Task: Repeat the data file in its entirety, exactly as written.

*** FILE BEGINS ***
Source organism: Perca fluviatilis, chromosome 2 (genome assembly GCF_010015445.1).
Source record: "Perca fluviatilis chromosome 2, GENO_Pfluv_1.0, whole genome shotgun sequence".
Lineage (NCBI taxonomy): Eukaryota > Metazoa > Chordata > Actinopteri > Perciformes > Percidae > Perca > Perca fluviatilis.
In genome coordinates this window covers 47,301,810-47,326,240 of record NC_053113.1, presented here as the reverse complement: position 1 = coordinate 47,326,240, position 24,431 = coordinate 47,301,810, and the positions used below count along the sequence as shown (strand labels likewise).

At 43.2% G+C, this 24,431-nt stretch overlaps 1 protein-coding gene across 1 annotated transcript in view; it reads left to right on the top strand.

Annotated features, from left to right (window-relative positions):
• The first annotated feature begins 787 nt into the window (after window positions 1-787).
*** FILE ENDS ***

Source organism: Perca fluviatilis, chromosome 2 (genome assembly GCF_010015445.1).
Source record: "Perca fluviatilis chromosome 2, GENO_Pfluv_1.0, whole genome shotgun sequence".
Lineage (NCBI taxonomy): Eukaryota > Metazoa > Chordata > Actinopteri > Perciformes > Percidae > Perca > Perca fluviatilis.
In genome coordinates this window covers 47,301,810-47,326,240 of record NC_053113.1, presented here as the reverse complement: position 1 = coordinate 47,326,240, position 24,431 = coordinate 47,301,810, and the positions used below count along the sequence as shown (strand labels likewise).

At 43.2% G+C, this 24,431-nt stretch overlaps 1 protein-coding gene across 1 annotated transcript in view; it reads left to right on the top strand.

Annotated features, from left to right (window-relative positions):
• The first annotated feature begins 787 nt into the window (after window positions 1-787).